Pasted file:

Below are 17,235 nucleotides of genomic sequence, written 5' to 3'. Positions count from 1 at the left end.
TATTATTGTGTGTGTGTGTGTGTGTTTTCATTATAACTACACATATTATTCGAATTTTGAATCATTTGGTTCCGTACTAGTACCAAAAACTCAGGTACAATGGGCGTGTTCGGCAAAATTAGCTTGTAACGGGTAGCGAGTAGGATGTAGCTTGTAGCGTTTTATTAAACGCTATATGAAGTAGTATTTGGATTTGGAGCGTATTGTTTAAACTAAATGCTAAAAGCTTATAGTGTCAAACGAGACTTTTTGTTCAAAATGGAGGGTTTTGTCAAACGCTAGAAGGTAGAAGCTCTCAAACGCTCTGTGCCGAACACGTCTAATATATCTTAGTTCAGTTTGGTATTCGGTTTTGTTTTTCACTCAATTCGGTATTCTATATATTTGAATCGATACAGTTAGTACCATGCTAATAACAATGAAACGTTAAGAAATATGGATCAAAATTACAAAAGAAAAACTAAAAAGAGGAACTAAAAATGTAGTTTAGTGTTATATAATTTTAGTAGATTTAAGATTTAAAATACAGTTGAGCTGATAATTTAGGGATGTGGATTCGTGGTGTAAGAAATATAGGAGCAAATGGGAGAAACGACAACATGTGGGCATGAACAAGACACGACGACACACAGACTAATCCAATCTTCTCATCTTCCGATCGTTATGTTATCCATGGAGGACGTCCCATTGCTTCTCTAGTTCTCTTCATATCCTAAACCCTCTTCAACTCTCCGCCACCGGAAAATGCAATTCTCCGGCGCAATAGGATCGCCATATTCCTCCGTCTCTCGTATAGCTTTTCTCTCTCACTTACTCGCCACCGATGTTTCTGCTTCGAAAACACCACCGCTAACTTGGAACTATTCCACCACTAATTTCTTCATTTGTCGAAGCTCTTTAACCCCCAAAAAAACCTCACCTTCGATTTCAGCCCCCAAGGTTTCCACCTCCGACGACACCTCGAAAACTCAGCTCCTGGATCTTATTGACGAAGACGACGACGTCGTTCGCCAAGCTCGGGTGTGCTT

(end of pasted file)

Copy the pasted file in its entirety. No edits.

Below are 17,235 nucleotides of genomic sequence, written 5' to 3'. Positions count from 1 at the left end.
TATTATTGTGTGTGTGTGTGTGTGTTTTCATTATAACTACACATATTATTCGAATTTTGAATCATTTGGTTCCGTACTAGTACCAAAAACTCAGGTACAATGGGCGTGTTCGGCAAAATTAGCTTGTAACGGGTAGCGAGTAGGATGTAGCTTGTAGCGTTTTATTAAACGCTATATGAAGTAGTATTTGGATTTGGAGCGTATTGTTTAAACTAAATGCTAAAAGCTTATAGTGTCAAACGAGACTTTTTGTTCAAAATGGAGGGTTTTGTCAAACGCTAGAAGGTAGAAGCTCTCAAACGCTCTGTGCCGAACACGTCTAATATATCTTAGTTCAGTTTGGTATTCGGTTTTGTTTTTCACTCAATTCGGTATTCTATATATTTGAATCGATACAGTTAGTACCATGCTAATAACAATGAAACGTTAAGAAATATGGATCAAAATTACAAAAGAAAAACTAAAAAGAGGAACTAAAAATGTAGTTTAGTGTTATATAATTTTAGTAGATTTAAGATTTAAAATACAGTTGAGCTGATAATTTAGGGATGTGGATTCGTGGTGTAAGAAATATAGGAGCAAATGGGAGAAACGACAACATGTGGGCATGAACAAGACACGACGACACACAGACTAATCCAATCTTCTCATCTTCCGATCGTTATGTTATCCATGGAGGACGTCCCATTGCTTCTCTAGTTCTCTTCATATCCTAAACCCTCTTCAACTCTCCGCCACCGGAAAATGCAATTCTCCGGCGCAATAGGATCGCCATATTCCTCCGTCTCTCGTATAGCTTTTCTCTCTCACTTACTCGCCACCGATGTTTCTGCTTCGAAAACACCACCGCTAACTTGGAACTATTCCACCACTAATTTCTTCATTTGTCGAAGCTCTTTAACCCCCAAAAAAACCTCACCTTCGATTTCAGCCCCCAAGGTTTCCACCTCCGACGACACCTCGAAAACTCAGCTCCTGGATCTTATTGACGAAGACGACGACGTCGTTCGCCAAGCTCGGGTGTGCTT